This is Why You Should Enroll Your Child in a Preschool Program the Summer Before Kindergarten

academic preschool activitiesSummer is upon us! Sunshine, barbecues, baseball — who’s thinking about school?

If you have a little one heading to kindergarten in the fall, you should be. Summer is the best time to start preparing your tiny tot for grade school readiness, after all.

Perhaps your child has been attending a casual daycare program since she first started to crawl, or maybe she already has a couple years of academic preschool activities under her tiny belt. Either way, a summer program might be the perfect way to introduce your little one to the structured days of kindergarten while giving her a social and education boost in the process.

Preschool certainly is not a requirement for all children, but it is becoming increasingly common in the United States. As of 2013, 65% of American children aged three to five were enrolled in a preprimary program, up from 59% in 1990.

Of all American five-year-olds — the age at which most kids are getting ready to enter kindergarten — 84% participated in a preschool program in 2013.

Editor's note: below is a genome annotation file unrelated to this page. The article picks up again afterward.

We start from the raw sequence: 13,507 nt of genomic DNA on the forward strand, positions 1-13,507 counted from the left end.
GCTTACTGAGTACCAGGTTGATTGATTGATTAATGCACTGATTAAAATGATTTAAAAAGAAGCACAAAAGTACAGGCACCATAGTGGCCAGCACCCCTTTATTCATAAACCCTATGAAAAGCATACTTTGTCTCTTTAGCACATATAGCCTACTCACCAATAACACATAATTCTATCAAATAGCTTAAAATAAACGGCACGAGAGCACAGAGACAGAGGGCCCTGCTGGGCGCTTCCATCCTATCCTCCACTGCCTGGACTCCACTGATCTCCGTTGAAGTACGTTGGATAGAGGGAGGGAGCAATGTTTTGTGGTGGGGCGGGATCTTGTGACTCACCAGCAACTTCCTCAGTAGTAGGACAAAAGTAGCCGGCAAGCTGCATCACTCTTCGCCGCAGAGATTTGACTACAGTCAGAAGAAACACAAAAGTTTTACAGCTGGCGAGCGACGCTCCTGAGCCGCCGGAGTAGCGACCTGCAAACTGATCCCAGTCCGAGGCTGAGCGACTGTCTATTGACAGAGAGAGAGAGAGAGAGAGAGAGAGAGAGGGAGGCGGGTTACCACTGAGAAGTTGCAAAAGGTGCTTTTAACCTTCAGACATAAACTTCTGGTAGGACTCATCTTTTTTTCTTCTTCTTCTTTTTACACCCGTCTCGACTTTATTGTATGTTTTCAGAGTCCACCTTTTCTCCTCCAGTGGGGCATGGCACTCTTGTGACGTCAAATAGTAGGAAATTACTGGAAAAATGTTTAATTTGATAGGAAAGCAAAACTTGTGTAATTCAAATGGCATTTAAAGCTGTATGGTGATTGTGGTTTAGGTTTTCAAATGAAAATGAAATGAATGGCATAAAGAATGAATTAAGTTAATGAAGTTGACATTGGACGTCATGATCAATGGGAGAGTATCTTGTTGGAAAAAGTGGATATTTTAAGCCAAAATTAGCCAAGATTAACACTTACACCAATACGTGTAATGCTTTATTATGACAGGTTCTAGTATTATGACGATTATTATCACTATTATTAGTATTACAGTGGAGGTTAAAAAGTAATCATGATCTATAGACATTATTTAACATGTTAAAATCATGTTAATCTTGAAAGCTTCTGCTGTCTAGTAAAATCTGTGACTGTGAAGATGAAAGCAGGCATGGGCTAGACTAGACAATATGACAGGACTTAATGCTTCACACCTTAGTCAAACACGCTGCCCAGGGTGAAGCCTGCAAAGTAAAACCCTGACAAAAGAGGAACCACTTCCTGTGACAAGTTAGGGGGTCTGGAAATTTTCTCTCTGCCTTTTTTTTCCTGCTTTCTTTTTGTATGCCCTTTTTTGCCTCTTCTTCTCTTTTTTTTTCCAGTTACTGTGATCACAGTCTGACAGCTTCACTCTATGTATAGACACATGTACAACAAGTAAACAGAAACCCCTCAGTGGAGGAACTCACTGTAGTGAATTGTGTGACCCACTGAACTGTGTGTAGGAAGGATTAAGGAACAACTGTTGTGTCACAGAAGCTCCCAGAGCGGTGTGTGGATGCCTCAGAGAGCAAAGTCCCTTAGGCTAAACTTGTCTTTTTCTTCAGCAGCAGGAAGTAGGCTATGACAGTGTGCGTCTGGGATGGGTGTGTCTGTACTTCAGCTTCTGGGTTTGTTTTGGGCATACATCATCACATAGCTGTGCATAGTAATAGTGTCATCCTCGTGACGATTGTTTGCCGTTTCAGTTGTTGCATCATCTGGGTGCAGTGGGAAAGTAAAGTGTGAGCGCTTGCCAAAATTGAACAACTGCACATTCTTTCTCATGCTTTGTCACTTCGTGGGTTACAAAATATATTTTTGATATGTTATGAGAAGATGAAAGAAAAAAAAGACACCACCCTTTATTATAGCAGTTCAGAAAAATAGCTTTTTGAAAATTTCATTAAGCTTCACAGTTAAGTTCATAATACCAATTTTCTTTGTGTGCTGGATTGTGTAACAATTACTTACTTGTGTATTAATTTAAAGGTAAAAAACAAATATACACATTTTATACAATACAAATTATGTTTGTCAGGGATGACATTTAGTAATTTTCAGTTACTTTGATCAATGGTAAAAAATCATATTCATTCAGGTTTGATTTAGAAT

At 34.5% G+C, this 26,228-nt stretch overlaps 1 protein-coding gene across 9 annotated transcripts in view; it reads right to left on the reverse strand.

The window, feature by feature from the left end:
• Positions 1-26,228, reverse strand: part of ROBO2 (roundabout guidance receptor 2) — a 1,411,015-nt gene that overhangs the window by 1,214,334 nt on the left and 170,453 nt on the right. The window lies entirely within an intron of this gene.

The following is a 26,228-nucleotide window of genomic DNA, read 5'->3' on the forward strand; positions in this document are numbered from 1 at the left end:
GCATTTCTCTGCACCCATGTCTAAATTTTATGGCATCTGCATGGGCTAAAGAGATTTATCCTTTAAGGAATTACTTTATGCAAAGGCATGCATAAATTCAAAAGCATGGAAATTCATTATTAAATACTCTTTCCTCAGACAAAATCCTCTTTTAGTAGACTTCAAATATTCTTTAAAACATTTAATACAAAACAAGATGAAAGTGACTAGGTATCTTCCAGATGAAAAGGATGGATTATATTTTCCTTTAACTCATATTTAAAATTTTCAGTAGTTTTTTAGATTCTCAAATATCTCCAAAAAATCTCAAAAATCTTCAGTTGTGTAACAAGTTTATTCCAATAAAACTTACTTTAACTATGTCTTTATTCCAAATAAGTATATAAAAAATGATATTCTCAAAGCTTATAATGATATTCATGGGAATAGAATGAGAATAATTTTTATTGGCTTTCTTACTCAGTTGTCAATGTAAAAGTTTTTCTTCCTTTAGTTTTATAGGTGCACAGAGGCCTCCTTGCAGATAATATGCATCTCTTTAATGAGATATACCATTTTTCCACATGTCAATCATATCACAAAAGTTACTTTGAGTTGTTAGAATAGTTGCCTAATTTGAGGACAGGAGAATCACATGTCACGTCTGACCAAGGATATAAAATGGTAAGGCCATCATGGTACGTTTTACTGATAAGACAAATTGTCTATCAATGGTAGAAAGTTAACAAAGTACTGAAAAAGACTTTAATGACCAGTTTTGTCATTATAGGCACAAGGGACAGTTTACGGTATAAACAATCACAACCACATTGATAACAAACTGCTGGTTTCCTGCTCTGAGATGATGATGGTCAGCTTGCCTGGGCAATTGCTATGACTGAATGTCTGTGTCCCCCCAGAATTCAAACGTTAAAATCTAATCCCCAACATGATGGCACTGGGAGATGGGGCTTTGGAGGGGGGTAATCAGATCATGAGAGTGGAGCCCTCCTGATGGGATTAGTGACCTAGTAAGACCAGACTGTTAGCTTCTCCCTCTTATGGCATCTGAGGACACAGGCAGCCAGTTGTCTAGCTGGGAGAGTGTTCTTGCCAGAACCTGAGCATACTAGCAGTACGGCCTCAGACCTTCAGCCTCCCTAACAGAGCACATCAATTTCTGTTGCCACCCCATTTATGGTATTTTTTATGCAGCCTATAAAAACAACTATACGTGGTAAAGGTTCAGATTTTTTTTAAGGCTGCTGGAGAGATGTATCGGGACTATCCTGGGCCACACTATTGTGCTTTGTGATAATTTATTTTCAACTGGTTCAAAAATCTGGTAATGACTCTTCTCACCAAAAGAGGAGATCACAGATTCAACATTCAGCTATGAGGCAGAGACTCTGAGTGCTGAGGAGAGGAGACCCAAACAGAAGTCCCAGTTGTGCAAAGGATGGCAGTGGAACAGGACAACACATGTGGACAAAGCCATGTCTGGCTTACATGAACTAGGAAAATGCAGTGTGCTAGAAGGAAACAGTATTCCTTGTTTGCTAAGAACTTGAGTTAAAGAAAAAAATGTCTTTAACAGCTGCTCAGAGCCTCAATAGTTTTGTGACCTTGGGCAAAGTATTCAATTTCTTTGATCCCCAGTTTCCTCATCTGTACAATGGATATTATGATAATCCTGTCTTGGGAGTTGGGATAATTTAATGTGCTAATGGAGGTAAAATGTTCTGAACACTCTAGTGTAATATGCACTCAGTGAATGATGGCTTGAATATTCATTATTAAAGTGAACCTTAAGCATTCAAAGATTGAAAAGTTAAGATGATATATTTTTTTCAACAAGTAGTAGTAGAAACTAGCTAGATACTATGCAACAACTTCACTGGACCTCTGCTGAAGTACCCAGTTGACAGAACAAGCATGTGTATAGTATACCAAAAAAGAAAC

If you have any experience with the preprimary curriculum, you may already be familiar with the many benefits of academic preschool programs. The importance of a high-quality education begins at a young age. In fact, studies have revealed that at-risk youth are 25% more likely to drop out of high school if they did not attend preschool as a child, and 60% are less likely to attend college.

Academic preschool activities promote the healthy development of a child’s social skills, intellectual abilities, and fine and gross motor skills. Many programs lay a foundation for math, reasoning, and reading — skills that will be built upon in kindergarten.

Sending your child to preschool is not just about giving him a head start when it comes to academics. It is also about easing him into the structural and behavioral standards of grade school so that he knows exactly what to expect when he walks through the classroom door on the first day of kindergarten.

It is also about fostering a lifelong love of learning and a sense of motivation for academic excellence.